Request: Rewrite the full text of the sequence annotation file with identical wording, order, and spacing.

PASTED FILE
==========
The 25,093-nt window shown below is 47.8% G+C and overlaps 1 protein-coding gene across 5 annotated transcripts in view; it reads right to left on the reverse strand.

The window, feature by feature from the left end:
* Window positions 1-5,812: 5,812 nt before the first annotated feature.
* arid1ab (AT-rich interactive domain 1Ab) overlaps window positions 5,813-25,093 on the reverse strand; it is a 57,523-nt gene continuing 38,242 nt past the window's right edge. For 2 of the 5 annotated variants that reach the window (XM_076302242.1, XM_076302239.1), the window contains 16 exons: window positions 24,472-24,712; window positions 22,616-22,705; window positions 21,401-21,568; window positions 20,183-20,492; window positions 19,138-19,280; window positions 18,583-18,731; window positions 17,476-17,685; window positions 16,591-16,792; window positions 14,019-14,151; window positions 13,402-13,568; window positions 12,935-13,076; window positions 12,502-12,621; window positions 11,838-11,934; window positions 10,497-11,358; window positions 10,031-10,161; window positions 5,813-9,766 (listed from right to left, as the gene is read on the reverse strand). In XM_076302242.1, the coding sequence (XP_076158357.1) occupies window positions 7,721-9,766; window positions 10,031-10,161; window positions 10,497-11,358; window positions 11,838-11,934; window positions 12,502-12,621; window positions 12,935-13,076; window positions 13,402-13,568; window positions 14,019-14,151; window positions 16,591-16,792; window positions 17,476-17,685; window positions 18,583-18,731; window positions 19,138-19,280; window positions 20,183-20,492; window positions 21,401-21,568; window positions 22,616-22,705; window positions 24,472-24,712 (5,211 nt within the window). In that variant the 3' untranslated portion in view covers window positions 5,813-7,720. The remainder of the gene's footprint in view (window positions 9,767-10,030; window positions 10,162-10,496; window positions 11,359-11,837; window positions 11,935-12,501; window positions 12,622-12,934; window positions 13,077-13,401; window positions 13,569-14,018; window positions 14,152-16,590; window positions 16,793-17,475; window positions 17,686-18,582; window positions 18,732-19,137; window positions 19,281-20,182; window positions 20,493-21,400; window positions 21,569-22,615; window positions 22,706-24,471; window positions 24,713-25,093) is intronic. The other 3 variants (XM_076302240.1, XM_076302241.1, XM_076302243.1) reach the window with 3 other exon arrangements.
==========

The 25,093-nt window shown below is 47.8% G+C and overlaps 1 protein-coding gene across 5 annotated transcripts in view; it reads right to left on the reverse strand.

The window, feature by feature from the left end:
* Window positions 1-5,812: 5,812 nt before the first annotated feature.
* arid1ab (AT-rich interactive domain 1Ab) overlaps window positions 5,813-25,093 on the reverse strand; it is a 57,523-nt gene continuing 38,242 nt past the window's right edge. For 2 of the 5 annotated variants that reach the window (XM_076302242.1, XM_076302239.1), the window contains 16 exons: window positions 24,472-24,712; window positions 22,616-22,705; window positions 21,401-21,568; window positions 20,183-20,492; window positions 19,138-19,280; window positions 18,583-18,731; window positions 17,476-17,685; window positions 16,591-16,792; window positions 14,019-14,151; window positions 13,402-13,568; window positions 12,935-13,076; window positions 12,502-12,621; window positions 11,838-11,934; window positions 10,497-11,358; window positions 10,031-10,161; window positions 5,813-9,766 (listed from right to left, as the gene is read on the reverse strand). In XM_076302242.1, the coding sequence (XP_076158357.1) occupies window positions 7,721-9,766; window positions 10,031-10,161; window positions 10,497-11,358; window positions 11,838-11,934; window positions 12,502-12,621; window positions 12,935-13,076; window positions 13,402-13,568; window positions 14,019-14,151; window positions 16,591-16,792; window positions 17,476-17,685; window positions 18,583-18,731; window positions 19,138-19,280; window positions 20,183-20,492; window positions 21,401-21,568; window positions 22,616-22,705; window positions 24,472-24,712 (5,211 nt within the window). In that variant the 3' untranslated portion in view covers window positions 5,813-7,720. The remainder of the gene's footprint in view (window positions 9,767-10,030; window positions 10,162-10,496; window positions 11,359-11,837; window positions 11,935-12,501; window positions 12,622-12,934; window positions 13,077-13,401; window positions 13,569-14,018; window positions 14,152-16,590; window positions 16,793-17,475; window positions 17,686-18,582; window positions 18,732-19,137; window positions 19,281-20,182; window positions 20,493-21,400; window positions 21,569-22,615; window positions 22,706-24,471; window positions 24,713-25,093) is intronic. The other 3 variants (XM_076302240.1, XM_076302241.1, XM_076302243.1) reach the window with 3 other exon arrangements.